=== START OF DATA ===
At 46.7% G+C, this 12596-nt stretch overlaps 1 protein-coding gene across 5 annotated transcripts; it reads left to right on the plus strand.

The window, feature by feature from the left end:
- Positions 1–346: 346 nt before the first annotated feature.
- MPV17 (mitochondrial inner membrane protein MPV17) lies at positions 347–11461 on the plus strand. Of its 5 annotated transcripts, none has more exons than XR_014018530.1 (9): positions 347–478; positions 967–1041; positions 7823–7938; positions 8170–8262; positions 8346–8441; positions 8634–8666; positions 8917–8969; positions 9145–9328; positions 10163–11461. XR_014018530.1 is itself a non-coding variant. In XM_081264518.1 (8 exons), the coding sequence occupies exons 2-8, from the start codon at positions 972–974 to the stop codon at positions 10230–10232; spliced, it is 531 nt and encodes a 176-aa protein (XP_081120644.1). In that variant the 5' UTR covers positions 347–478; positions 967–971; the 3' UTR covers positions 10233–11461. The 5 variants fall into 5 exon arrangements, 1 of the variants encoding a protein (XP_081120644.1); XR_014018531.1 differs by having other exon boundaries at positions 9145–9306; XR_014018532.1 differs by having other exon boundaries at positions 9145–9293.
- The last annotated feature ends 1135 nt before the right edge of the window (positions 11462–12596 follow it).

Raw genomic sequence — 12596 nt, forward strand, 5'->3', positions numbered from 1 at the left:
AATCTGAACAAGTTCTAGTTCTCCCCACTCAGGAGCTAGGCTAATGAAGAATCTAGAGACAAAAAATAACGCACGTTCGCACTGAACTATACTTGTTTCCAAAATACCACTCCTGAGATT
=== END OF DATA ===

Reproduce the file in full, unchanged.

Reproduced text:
At 46.7% G+C, this 12596-nt stretch overlaps 1 protein-coding gene across 5 annotated transcripts; it reads left to right on the plus strand.

The window, feature by feature from the left end:
- Positions 1–346: 346 nt before the first annotated feature.
- MPV17 (mitochondrial inner membrane protein MPV17) lies at positions 347–11461 on the plus strand. Of its 5 annotated transcripts, none has more exons than XR_014018530.1 (9): positions 347–478; positions 967–1041; positions 7823–7938; positions 8170–8262; positions 8346–8441; positions 8634–8666; positions 8917–8969; positions 9145–9328; positions 10163–11461. XR_014018530.1 is itself a non-coding variant. In XM_081264518.1 (8 exons), the coding sequence occupies exons 2-8, from the start codon at positions 972–974 to the stop codon at positions 10230–10232; spliced, it is 531 nt and encodes a 176-aa protein (XP_081120644.1). In that variant the 5' UTR covers positions 347–478; positions 967–971; the 3' UTR covers positions 10233–11461. The 5 variants fall into 5 exon arrangements, 1 of the variants encoding a protein (XP_081120644.1); XR_014018531.1 differs by having other exon boundaries at positions 9145–9306; XR_014018532.1 differs by having other exon boundaries at positions 9145–9293.
- The last annotated feature ends 1135 nt before the right edge of the window (positions 11462–12596 follow it).

Raw genomic sequence — 12596 nt, forward strand, 5'->3', positions numbered from 1 at the left:
AATCTGAACAAGTTCTAGTTCTCCCCACTCAGGAGCTAGGCTAATGAAGAATCTAGAGACAAAAAATAACGCACGTTCGCACTGAACTATACTTGTTTCCAAAATACCACTCCTGAGATT